Customers line up at a pojangmacha.

Cristin Nelson for the Boston Globe

Customers line up at a pojangmacha.

Several neighborhoods in Seoul are hot spots for street food. In the Insadong neighborhood, a blend of historic and modern that is home to many art galleries and antique shops, and Myeongdong, a district known for high-end shopping and tourism, one can find plenty of good eating at carts and pojangmachas.

In Namdaemun, a large open-air market in Seoul, food carts compete with restaurants that line the market’s alleyways, which often spill out into the streets to entice customers with wonderful smells and tableaus. In the street, you can find specialties like budae jjigae, or, as it is literally translated, “army base stew.” The thick soup was invented during the Korean war, using US Army surplus rations, and usually includes hot dogs, Spam, and sometimes American cheese. Many Korean children were raised on this dish.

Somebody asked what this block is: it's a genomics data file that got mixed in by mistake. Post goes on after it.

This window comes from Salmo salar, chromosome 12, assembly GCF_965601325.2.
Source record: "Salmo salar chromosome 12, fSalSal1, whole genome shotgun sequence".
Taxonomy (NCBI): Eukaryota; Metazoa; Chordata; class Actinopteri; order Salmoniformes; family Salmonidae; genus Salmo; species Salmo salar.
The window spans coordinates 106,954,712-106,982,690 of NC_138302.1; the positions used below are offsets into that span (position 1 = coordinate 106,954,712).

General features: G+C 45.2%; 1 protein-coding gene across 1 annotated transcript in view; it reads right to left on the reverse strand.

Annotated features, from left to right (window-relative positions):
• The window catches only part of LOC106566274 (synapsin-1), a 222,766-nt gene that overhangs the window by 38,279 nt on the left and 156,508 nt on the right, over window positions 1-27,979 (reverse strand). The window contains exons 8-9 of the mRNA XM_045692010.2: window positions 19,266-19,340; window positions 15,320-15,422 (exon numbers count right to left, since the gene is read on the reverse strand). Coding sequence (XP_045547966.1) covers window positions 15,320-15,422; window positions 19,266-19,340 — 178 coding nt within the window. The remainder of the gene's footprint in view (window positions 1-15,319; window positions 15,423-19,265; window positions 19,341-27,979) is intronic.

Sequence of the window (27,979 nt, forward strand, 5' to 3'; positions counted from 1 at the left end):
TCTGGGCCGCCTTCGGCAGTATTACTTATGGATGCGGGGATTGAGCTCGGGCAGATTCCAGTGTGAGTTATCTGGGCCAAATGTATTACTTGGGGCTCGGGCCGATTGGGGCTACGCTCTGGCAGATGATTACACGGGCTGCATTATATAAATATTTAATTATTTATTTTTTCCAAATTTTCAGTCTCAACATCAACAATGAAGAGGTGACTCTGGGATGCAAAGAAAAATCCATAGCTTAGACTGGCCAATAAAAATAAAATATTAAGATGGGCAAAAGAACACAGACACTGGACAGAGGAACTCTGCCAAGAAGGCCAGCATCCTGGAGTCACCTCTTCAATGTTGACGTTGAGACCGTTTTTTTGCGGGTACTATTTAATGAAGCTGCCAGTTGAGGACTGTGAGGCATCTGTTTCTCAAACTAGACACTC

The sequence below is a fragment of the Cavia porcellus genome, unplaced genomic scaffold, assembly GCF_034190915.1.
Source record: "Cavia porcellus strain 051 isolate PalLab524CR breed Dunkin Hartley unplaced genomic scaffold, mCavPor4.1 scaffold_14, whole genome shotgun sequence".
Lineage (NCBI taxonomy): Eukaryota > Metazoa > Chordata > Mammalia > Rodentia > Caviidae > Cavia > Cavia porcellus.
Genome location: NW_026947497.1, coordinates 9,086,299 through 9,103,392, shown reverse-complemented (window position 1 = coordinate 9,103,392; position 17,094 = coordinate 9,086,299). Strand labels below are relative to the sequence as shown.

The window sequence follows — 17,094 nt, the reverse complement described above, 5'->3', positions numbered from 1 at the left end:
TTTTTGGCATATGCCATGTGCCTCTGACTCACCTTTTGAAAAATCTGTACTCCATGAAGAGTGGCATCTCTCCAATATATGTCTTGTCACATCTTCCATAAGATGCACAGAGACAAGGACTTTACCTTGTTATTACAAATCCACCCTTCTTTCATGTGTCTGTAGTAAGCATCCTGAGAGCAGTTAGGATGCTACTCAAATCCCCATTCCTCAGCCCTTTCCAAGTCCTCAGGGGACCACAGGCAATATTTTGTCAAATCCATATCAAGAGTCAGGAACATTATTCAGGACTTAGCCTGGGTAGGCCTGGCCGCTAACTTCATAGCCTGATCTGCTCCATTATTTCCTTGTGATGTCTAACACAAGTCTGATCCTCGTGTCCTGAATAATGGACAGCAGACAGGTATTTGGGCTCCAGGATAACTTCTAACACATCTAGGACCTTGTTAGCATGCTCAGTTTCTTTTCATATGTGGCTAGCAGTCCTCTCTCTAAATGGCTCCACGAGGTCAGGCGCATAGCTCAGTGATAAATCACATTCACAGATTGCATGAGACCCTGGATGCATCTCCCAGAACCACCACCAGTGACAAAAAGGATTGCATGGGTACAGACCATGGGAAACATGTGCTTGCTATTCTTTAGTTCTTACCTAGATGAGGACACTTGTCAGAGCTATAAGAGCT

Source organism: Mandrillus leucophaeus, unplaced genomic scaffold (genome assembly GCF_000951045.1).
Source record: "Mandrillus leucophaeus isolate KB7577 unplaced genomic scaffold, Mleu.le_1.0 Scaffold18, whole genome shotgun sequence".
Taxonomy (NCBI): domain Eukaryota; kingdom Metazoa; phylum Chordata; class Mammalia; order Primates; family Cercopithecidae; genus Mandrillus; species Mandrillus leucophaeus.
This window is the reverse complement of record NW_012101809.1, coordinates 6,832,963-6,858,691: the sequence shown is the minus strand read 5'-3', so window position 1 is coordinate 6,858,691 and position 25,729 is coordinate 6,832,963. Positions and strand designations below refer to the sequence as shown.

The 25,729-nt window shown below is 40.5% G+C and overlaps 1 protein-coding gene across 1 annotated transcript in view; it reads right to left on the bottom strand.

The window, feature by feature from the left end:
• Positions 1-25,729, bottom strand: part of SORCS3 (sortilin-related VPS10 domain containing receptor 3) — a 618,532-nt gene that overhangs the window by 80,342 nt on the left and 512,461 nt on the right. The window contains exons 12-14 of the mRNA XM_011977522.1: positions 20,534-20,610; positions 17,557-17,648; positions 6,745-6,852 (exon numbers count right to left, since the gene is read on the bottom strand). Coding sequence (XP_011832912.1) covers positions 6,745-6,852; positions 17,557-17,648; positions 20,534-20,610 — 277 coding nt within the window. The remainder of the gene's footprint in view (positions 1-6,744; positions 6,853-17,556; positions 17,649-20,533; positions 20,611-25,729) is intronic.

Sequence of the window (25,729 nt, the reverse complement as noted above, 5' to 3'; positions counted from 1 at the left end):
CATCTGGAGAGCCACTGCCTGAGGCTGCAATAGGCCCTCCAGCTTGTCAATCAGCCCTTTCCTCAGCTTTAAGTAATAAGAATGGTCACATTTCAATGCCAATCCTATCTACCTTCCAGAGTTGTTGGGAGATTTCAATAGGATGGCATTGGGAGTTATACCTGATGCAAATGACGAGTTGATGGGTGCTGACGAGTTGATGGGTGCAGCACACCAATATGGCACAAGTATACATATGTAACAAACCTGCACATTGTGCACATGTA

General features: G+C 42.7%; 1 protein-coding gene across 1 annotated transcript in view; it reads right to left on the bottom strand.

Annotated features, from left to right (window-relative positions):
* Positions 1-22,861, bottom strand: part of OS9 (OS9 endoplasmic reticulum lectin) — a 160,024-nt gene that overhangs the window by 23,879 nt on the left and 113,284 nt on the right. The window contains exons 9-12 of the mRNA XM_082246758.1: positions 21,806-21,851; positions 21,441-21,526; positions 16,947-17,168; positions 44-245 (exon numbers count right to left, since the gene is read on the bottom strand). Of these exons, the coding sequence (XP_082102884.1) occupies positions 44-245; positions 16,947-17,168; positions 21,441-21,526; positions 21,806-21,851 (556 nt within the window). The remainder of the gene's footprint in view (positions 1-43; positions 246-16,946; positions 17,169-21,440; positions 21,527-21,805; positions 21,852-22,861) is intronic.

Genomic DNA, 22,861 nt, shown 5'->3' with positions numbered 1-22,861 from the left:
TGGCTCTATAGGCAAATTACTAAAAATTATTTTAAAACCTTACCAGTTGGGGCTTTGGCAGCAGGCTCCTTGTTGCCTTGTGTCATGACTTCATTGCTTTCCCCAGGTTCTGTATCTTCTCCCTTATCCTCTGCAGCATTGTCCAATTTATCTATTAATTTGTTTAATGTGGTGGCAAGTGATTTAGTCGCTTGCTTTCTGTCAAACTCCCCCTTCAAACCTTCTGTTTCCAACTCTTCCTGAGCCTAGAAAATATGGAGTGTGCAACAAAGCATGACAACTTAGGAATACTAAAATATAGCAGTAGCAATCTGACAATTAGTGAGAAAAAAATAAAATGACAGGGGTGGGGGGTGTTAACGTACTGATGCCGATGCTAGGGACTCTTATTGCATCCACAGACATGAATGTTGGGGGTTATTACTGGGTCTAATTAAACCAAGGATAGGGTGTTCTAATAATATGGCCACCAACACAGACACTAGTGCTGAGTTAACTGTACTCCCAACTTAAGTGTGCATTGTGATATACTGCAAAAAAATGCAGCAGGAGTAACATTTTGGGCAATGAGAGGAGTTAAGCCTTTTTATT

But if you’re looking for something just as authentic, but more exotic, go anywhere in the city and just listen for the unmistakable sounds of food cooking.

Cristin Nelson can be reached at cristin.nelson@gmail.com.
Loading comments...

You have reached the limit of 10 free articles in a month

Stay informed with unlimited access to Boston’s trusted news source.

  • High-quality journalism from the region’s largest newsroom
  • Convenient access across all of your devices
  • Today’s Headlines daily newsletter
  • Subscriber-only access to exclusive offers, events, contests, eBooks, and more
  • Less than 25¢ a week